The bill is now headed to Republican Gov. Larry Hogan, who is in favor of a statewide fracking ban.
Hogan, who once said that fracking is “an economic gold mine,” stunned many with his complete turnaround at a press conference earlier this month.
“We must take the next step to move from virtually banning fracking to actually banning fracking,” the governor said. “The possible environmental risks of fracking simply outweigh any potential benefits.”
Once signed into law, Maryland would be the first state with gas reserves to pass a ban through the legislature.
Don’t Frack Maryland, a coalition of more than 140 business, public interest, community, faith, food and climate groups, has campaigned vigorously for a statewide ban through rallies, marches, petition deliveries and phone calls to legislators.
“Today’s vote is a result of the work of thousands of Marylanders who came out to town halls, hearings and rallies across the state. The grassroots movement to ban fracking overcame the high-powered lobbyists and deep pockets of the oil and gas industry,” said Mitch Jones, Food & Water Watch senior policy advocate. “We worked tirelessly to make sure our legislators and the governor were held accountable to the demands of voters and followed the science. Now we look forward to Governor Hogan signing this bill into law and finally knowing that our water, climate and families will be protected from the dangers of fracking.”
Josh Tulkin, director of the Maryland Sierra Club, also commended the Maryland General Assembly for this “bipartisan victory.”
“Congratulations go to the thousands of people across the state, particularly those in Western Maryland, who stood up for their beliefs, who organized, lobbied and rallied to get this legislation passed,” Tulkin said. “This ban is a major step for Maryland’s path to a clean energy economy.”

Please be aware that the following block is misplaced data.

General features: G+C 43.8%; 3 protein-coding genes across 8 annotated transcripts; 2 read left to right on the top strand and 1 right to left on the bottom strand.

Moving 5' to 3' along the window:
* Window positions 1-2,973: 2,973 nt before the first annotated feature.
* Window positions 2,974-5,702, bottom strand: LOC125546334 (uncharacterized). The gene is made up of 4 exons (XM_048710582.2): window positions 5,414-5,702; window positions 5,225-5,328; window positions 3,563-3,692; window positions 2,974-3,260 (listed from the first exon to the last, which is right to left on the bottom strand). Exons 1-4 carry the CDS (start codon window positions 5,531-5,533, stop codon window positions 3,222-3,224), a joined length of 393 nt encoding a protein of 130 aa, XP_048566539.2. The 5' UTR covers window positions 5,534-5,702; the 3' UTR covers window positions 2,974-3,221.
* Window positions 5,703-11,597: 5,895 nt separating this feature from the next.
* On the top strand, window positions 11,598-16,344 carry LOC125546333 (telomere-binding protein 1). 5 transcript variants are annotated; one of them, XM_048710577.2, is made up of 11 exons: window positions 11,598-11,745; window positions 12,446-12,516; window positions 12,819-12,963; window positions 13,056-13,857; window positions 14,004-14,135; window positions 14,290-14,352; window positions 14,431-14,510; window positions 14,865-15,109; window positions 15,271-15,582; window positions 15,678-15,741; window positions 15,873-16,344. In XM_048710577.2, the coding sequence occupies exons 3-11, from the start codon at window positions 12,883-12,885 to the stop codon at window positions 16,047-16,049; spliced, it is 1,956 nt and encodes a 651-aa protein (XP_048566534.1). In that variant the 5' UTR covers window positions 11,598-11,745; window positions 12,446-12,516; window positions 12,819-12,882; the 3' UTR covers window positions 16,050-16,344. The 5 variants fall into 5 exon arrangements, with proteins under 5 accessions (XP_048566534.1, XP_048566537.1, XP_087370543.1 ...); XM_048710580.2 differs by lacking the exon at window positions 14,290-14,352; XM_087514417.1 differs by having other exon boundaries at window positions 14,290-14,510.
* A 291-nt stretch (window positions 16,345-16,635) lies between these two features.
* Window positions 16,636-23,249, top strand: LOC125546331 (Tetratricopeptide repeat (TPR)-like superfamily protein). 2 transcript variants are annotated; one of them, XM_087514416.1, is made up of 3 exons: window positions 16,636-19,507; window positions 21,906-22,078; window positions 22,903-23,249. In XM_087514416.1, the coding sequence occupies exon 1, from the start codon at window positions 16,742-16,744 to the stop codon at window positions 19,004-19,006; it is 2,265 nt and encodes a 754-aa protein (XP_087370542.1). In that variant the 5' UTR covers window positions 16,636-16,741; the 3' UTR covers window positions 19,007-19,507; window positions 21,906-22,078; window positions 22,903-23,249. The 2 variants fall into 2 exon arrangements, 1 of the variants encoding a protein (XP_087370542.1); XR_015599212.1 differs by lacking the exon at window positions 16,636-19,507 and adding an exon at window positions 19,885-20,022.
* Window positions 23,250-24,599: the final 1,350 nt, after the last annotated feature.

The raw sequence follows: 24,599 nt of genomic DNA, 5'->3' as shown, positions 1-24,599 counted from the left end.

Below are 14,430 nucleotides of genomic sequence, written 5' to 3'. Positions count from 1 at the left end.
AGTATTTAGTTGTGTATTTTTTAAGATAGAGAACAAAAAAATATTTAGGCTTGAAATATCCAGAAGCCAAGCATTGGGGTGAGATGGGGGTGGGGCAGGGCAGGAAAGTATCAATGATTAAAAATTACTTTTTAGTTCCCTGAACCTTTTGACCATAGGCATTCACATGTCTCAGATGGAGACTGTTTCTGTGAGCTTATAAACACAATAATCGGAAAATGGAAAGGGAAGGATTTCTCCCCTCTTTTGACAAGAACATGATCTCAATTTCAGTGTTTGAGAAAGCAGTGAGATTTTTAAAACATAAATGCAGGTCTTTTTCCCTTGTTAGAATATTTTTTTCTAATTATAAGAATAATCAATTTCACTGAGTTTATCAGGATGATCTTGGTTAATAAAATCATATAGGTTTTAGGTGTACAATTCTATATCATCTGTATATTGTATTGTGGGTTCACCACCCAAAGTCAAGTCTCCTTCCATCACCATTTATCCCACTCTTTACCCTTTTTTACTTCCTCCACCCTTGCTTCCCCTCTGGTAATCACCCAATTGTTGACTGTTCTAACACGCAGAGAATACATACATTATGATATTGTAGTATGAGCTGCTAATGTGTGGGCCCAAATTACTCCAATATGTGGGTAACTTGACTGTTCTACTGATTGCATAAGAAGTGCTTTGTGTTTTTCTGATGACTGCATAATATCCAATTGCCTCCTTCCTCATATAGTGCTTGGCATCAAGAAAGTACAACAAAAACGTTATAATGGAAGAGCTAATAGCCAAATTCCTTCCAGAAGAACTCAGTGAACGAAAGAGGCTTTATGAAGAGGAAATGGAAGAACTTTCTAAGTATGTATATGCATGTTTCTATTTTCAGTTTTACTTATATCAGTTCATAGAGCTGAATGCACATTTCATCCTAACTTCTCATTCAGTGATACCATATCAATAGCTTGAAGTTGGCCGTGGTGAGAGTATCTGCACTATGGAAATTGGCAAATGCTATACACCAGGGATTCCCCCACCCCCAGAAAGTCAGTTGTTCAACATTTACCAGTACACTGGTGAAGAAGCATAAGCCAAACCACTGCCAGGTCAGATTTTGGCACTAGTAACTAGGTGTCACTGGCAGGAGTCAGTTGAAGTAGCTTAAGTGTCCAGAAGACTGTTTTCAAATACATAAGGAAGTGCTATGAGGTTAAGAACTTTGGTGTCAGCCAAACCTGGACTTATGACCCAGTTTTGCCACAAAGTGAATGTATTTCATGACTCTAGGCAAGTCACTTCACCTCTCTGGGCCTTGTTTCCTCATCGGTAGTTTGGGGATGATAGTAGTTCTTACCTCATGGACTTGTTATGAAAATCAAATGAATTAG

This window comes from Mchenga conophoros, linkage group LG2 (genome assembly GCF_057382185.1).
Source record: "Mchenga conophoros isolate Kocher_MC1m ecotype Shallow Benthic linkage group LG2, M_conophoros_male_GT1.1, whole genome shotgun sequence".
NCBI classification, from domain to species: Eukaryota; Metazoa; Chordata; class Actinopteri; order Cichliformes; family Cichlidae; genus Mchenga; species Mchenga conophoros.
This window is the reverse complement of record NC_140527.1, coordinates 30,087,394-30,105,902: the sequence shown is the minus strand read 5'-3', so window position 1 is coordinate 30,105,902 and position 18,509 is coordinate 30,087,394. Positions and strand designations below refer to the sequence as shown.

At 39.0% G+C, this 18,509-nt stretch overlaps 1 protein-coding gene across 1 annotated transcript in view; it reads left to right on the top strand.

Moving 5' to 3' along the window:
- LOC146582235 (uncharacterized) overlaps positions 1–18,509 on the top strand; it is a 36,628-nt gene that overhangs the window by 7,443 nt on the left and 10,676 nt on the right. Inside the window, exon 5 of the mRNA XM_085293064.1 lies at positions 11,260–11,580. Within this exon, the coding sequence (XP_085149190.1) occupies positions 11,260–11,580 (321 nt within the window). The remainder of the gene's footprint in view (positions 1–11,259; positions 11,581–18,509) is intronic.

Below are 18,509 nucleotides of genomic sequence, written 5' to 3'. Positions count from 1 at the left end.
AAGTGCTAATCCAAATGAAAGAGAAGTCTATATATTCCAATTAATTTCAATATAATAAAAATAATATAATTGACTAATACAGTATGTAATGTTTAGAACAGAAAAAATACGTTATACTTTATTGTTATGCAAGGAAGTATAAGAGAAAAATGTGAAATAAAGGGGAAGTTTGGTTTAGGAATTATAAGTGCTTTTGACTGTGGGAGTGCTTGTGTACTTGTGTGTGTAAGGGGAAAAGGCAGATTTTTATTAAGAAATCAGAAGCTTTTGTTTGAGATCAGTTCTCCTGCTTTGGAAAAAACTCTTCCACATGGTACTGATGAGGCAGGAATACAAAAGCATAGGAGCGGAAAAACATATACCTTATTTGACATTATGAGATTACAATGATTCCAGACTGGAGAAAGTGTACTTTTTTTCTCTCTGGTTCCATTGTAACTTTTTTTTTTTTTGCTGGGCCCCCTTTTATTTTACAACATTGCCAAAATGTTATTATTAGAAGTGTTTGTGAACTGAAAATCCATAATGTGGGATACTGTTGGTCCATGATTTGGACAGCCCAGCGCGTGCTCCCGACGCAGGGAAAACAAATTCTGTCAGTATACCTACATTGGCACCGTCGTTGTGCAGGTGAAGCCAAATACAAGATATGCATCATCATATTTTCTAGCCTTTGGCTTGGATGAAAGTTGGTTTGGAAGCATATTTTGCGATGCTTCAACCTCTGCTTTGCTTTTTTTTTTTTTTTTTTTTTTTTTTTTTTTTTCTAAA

Supporters of fracking say it creates jobs and provides energy security.
“Denying Maryland consumers, businesses and job-seekers the benefits that come with in-state energy production through hydraulic fracturing shuts the door on an important share of the American energy renaissance and western Maryland’s future economic growth,” Drew Cobbs, executive director of the Maryland Petroleum Council, told the Associated Press after the vote.
But opponents of the drilling process, which involves shooting highly pressurized water and chemicals into underground formations to release oil and gas, cite health and environmental risks such as air and water pollution and earthquakes.
— Climate Reality (@ClimateReality) March 20, 2017
Elisabeth Hoffman of Howard County Climate Action said that alarming research about fracking’s harms has emerged during the state moratorium, adding that “voices from fracked states were sounding the alarms as well.”
“We are relieved and overjoyed that the state Senate has said NO to fracking,” she added.
The implications of the Senate’s vote are far reaching, according to Natalie Atherton of Citizen Shale.
“Western Maryland is surrounded by fracking just across our state borders. We have learned from and worked with our neighbors whose health has been compromised for years,” Atherton said. “Already Citizen Shale is being approached by communities in other states, hoping to learn how they can ban fracking where they live. This has become a movement of people, and it won’t stop with Maryland.”
Yesterday’s vote was widely applauded by environmental groups especially in light of the Trump administration‘s apparent assault on environmental regulations.
— EcoWatch (@EcoWatch) March 17, 2017
Capato is urging a similar movement worldwide.
“Maryland is taking a huge step forward, but communities are continuing to suffer as fracking and extreme extraction expands worldwide. This fight is a great reminder that when communities organize, we win,” she said. “As more people fight back against this dangerous and dirty industry, elected officials everywhere should follow Maryland and other state’s example by banning fracking and putting the health of our communities and climate first.”